Wednesday, September 22, 2010

What to make of the Gun Registry

The existing Federal Long Gun registry is an issue on which I have mixed feelings.

To begin with it is a flawed peice of legislation, its startup costs were exhorbitant, and its operating costs remain higher than they should be. That said Canada's police chiefs say it is useful, and the current operating costs aren't so extreme that the program should be cancelled on that basis alone. It should, however, be subject to a full review, with the intention of making the program both more useful to law enforcement and cheaper. A committee of the House of Commons with representation from all parties would be the ideal mechanism for this, though it is hard to see how it would work in the current poisoned climate in Ottawa.

Do I think Canadians ought to be able to purchase and own firearms? The answer to that is, unhesitatingly, yes. Do I think they should have to register those firearms? The answer to that is yes as well. It is a question of responsibility; where society is trusting you with a weapon you should be accountable for the maintenance, safety and use of that weapon. We all register our cars for the very same reasons, and it doesn't seem unreasonable to me that we be accountable for our weapons in the same way. This is especially the case for handguns and automatic weapons, whose designed purpose is for use on humans. Long guns in the traditional sense have real and enduring utility outside city limits, but handguns and automatic weapons do not, outside of the pleasures of target shooting or collectors.

The argument that 'criminals don't register their guns' is a disingenuous straw man. It is, of course, partially true - but it is also a red herring. The goal is to restrict their access to weapons, with the acknowledgement that you can never eliminate it entirely, and to reduce gun crime by making it more and more difficult. in Switzerland, where nearly every household has several military-issue firearms, a result of their universal militia service, gun crime is among the lowest in the world. Their system of registration and accountability is one of the most important reasons why.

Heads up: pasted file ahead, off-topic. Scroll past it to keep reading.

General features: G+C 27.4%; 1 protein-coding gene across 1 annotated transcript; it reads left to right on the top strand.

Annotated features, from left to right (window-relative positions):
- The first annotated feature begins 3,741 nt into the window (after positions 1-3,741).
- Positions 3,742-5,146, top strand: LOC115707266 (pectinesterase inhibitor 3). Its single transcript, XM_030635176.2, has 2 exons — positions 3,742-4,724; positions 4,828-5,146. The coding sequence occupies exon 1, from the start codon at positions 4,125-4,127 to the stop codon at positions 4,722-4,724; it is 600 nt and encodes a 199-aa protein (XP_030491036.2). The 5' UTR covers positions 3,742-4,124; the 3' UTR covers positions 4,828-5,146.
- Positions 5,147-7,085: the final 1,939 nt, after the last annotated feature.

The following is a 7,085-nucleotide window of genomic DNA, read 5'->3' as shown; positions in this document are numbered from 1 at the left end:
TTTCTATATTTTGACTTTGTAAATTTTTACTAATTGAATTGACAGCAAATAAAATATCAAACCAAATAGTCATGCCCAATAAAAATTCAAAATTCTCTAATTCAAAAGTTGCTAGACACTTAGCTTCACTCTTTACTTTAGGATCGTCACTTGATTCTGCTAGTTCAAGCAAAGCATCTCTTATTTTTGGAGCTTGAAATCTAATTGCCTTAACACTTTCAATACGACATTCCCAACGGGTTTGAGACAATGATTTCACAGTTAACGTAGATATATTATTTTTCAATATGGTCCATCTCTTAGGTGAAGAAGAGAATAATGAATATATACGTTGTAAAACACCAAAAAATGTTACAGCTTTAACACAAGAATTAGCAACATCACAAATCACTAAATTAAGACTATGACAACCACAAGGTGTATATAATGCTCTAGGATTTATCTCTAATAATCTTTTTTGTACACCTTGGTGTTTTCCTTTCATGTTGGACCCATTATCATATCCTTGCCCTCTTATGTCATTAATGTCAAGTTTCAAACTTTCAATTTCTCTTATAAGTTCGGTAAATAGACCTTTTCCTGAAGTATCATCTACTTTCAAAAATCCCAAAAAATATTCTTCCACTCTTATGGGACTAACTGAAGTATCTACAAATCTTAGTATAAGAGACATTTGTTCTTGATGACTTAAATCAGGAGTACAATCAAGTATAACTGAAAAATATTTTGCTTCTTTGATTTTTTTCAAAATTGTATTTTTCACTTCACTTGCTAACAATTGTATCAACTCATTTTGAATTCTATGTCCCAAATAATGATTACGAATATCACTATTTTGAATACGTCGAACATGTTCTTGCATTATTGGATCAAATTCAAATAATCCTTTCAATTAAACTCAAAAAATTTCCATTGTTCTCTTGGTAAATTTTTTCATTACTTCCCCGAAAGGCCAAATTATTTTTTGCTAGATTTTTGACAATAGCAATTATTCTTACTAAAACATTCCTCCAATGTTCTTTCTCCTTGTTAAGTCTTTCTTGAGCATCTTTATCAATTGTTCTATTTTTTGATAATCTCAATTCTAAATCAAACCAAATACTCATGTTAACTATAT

The other concern most often used by opponents of gun control is that "the government may take away my guns". I'm afraid that, with or without gun control legislation, if the government has reason to then they can certainly do that. Preventing unreasonable search and seizure is a part of the ongoing battle to maintain due process! Another, more reasonable, version of that argument holds that the government can retroactively ban certain weapons, making your formerly legal possession illegal. In my view almost all weapons should be allowed, provided the purchaser meets reasonable requirements, and thus the confiscatory concern should be addressed. Where there should be severe penalties is on the purveyance, and use in criminal activity of, illegal and unregistered weapons.

Given that we register our charitable donations with CRA, file for permits to move plumbing in our houses with city hall (in order to maintain our valid home insurance, if nothing else!), and register our vehicles with multiple authorities it hardly seems unreasonable to me that I should file that I own a deadly weapon.

People who really want to kill will find alternative methods, and there is no way to eliminate crime through legislation. Given the evidence of what stricter attitudes towards the responsibilities of firearms ownership, for example the British or the Swiss, does to crime and injury rates as opposed to the looser attitudes of the United States or Mexico I have to place myself in the stricter camp.

The problem with the Long Gun registry is that it is such a flawed and inadequate measure I'm not convinced it is more a part of the solution than it is a simple obstruction.

EDIT: It appears that the Registry has survived the private member's Bill to abolish it, by the narrowest of margins: 153-151 against. Now I hope there is a Bill introduced with changes to the legislation, to be followed by an open debate on the merits of said changes. Note the use of the word 'hope'.

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